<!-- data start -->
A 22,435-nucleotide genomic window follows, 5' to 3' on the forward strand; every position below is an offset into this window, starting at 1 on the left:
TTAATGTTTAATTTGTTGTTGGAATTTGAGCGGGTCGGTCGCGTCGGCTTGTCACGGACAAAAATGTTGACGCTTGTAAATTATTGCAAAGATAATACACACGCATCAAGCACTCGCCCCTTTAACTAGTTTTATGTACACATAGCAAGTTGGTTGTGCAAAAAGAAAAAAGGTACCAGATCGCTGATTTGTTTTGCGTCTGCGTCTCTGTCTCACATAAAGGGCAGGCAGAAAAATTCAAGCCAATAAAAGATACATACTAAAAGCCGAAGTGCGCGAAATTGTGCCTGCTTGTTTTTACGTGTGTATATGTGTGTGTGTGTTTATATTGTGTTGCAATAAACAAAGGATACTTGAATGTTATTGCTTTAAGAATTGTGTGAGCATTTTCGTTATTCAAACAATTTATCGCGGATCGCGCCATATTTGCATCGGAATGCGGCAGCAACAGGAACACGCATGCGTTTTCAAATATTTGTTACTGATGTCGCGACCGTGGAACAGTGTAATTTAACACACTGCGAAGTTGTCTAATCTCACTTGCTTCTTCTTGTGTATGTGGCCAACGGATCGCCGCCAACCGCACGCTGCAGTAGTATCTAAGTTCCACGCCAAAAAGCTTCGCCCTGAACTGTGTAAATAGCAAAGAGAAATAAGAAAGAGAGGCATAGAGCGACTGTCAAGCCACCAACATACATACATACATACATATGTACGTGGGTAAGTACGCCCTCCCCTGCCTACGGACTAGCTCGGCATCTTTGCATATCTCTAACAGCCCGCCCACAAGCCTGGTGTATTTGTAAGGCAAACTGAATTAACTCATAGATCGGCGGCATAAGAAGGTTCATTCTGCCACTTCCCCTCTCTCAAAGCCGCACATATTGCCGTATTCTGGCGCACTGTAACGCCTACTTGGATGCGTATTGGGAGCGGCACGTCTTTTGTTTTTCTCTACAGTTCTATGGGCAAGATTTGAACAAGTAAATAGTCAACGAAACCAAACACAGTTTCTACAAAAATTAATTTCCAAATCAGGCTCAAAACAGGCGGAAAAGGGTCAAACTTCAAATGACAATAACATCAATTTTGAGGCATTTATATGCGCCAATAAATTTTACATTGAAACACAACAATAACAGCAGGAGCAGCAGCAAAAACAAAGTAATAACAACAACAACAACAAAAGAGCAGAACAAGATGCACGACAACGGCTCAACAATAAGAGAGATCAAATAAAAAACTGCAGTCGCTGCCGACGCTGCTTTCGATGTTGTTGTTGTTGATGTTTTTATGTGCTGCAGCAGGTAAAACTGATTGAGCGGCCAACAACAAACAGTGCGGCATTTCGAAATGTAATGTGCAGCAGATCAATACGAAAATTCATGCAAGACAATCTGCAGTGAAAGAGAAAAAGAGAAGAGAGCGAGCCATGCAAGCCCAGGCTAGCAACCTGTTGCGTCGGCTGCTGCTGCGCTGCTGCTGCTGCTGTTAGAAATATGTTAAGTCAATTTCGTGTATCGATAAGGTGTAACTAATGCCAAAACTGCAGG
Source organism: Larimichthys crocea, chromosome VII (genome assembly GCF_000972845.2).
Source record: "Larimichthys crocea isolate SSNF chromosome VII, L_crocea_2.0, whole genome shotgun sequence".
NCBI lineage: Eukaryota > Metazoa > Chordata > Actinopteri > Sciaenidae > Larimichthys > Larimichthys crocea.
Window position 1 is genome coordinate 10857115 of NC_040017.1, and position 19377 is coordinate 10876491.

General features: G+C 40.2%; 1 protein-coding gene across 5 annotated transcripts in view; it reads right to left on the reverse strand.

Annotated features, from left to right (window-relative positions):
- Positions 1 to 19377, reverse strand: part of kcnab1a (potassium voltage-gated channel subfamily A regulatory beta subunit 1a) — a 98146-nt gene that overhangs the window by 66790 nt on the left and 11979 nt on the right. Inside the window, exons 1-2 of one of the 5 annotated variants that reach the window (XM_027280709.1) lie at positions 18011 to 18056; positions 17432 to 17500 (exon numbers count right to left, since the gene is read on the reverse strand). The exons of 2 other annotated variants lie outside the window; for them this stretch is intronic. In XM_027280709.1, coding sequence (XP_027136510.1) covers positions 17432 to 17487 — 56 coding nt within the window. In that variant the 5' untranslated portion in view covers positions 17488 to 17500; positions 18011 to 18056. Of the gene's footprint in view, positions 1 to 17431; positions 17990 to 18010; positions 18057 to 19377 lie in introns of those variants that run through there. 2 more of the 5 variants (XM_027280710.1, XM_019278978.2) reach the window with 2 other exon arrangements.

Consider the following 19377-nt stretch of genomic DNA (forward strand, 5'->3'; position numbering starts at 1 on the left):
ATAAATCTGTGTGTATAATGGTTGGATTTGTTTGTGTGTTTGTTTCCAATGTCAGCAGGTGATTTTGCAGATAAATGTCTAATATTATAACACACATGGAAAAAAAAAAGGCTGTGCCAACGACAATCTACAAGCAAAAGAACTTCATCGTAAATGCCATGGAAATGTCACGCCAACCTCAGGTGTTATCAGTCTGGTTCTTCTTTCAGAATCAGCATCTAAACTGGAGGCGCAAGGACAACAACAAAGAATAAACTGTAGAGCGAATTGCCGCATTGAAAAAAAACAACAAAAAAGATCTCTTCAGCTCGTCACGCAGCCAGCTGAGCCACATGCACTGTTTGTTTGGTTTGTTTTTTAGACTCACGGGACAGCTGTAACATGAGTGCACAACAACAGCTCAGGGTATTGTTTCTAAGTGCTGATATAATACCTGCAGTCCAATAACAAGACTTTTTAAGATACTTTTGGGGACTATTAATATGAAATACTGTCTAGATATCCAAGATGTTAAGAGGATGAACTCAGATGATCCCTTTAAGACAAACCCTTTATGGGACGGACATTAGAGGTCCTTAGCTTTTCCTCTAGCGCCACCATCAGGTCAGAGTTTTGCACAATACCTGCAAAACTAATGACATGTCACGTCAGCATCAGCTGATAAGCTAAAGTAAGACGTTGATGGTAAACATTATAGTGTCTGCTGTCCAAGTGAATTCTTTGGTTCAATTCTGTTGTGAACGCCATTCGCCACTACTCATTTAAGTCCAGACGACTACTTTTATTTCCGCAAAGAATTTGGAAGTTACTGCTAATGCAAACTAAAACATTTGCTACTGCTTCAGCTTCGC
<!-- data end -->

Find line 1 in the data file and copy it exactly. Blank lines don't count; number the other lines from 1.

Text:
A 22,435-nucleotide genomic window follows, 5' to 3' on the forward strand; every position below is an offset into this window, starting at 1 on the left: